Published on 29 July 2013
University of the Sunshine Coast students are halfway through redesigning one of South Africa’s most popular and iconic museums dedicated to elephants.
It is the biggest work experience project that USC Design students have undertaken, involving years of research, design work and site visits to Kruger National Park for six high-achieving students so far.
USC Design and Marketing program leader Kevin Todd said USC had volunteered its assistance to overhaul the Letaba Elephant Hall, a 1980s-developed information and visitor attraction, to make best use of contemporary design techniques.
Mr Todd said USC had been working with SANParks (South African National Parks) to update the museum’s exhibits ranging from an elephant skeleton to conservation and cultural information to a showcase of the ivory of Kruger’s greatest “tuskers”.
“We’ve probably got another two years to go,” he said. “First, we’re physically producing new designs and branding for the faded, dated exhibition materials and merchandise such as T-shirts with logos.
“Then we’ll work on the interactive side, designing a virtual visit to the museum and education materials that can be downloaded by teachers across the world.”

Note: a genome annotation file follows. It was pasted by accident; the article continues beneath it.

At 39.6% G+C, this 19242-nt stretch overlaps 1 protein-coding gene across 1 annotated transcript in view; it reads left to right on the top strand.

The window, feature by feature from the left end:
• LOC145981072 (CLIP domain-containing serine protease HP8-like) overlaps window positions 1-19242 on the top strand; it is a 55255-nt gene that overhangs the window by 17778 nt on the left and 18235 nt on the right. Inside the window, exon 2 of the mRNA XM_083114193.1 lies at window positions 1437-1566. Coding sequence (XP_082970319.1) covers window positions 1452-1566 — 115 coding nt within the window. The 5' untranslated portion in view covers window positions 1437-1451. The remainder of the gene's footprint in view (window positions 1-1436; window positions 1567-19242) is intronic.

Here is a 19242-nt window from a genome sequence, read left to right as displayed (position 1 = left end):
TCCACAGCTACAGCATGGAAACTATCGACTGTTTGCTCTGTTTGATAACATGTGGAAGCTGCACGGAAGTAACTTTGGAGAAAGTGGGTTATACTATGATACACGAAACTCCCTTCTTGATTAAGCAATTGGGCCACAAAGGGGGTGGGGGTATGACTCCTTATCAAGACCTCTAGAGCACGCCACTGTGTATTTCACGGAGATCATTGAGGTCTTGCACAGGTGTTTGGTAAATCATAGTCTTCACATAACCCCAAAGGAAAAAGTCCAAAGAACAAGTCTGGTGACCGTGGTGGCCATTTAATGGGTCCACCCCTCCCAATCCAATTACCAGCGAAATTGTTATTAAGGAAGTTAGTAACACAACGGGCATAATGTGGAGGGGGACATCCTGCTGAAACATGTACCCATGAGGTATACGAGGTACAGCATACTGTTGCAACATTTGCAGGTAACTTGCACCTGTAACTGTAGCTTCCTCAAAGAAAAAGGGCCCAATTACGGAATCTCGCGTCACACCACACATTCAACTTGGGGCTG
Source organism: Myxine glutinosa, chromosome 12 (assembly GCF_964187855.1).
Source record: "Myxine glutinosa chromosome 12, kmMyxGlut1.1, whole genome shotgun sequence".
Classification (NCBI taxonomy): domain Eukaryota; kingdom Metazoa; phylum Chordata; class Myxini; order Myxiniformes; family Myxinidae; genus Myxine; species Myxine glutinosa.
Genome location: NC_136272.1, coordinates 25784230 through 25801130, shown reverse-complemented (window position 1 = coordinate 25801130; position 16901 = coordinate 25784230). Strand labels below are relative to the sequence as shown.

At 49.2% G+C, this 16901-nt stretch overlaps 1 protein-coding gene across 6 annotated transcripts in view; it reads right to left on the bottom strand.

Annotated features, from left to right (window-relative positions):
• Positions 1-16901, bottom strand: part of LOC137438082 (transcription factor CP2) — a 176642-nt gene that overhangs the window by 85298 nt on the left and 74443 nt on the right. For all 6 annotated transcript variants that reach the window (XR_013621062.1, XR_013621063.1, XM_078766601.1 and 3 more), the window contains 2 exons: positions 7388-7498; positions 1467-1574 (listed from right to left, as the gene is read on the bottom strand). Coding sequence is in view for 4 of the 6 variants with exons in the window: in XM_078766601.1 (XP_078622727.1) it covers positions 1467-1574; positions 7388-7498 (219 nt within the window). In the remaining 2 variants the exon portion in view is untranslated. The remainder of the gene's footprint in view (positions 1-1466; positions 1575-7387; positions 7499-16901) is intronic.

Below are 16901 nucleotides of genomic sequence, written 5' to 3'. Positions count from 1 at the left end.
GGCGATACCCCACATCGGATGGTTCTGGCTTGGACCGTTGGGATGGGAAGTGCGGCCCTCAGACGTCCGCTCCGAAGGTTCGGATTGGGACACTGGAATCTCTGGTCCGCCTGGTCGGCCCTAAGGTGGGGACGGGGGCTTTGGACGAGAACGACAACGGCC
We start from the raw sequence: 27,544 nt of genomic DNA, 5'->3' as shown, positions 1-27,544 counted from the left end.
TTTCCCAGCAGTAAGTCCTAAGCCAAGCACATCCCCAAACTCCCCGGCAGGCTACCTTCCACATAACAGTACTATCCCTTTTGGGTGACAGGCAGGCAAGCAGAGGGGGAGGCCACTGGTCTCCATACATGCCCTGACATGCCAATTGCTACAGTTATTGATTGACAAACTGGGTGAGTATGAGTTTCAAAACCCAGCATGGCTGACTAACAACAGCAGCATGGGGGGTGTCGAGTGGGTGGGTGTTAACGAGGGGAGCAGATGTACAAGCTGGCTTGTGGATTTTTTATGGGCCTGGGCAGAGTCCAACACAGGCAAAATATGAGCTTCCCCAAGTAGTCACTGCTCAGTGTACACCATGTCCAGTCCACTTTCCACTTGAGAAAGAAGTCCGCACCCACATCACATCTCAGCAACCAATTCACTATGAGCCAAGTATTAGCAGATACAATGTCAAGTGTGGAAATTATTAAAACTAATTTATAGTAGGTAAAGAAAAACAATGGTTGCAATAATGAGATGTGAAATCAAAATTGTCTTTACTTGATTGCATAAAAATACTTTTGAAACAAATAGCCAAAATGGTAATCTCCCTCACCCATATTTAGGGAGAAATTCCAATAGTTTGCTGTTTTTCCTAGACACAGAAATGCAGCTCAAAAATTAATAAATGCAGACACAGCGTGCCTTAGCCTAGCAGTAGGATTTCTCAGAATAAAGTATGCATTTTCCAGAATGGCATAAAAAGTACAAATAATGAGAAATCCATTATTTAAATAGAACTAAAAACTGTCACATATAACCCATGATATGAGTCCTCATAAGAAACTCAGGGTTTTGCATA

Eight students are working on the Letaba Elephant Hall designs this semester.
“This project is very high profile and, when completed, will really boost USC’s reputation internationally,” Mr Todd said.
He and USC International Relations Projects Manager Dr Sheila Peake have both visited Kruger as part of this and other USC student and research-related projects.
Dr Peake said another two USC Design students were expected to go to South Africa at the end of this year followed by two more in 2014.
She said students gained valuable real-life experience working for a real client.
“Their results will eventually be seen by thousands of visitors to the museum, and many thousands more via the website,” she said.
Students travelled with funding provided by USC’s GO (Global Opportunities) program, which allows them to study overseas for part of their degree.
— Julie Schomberg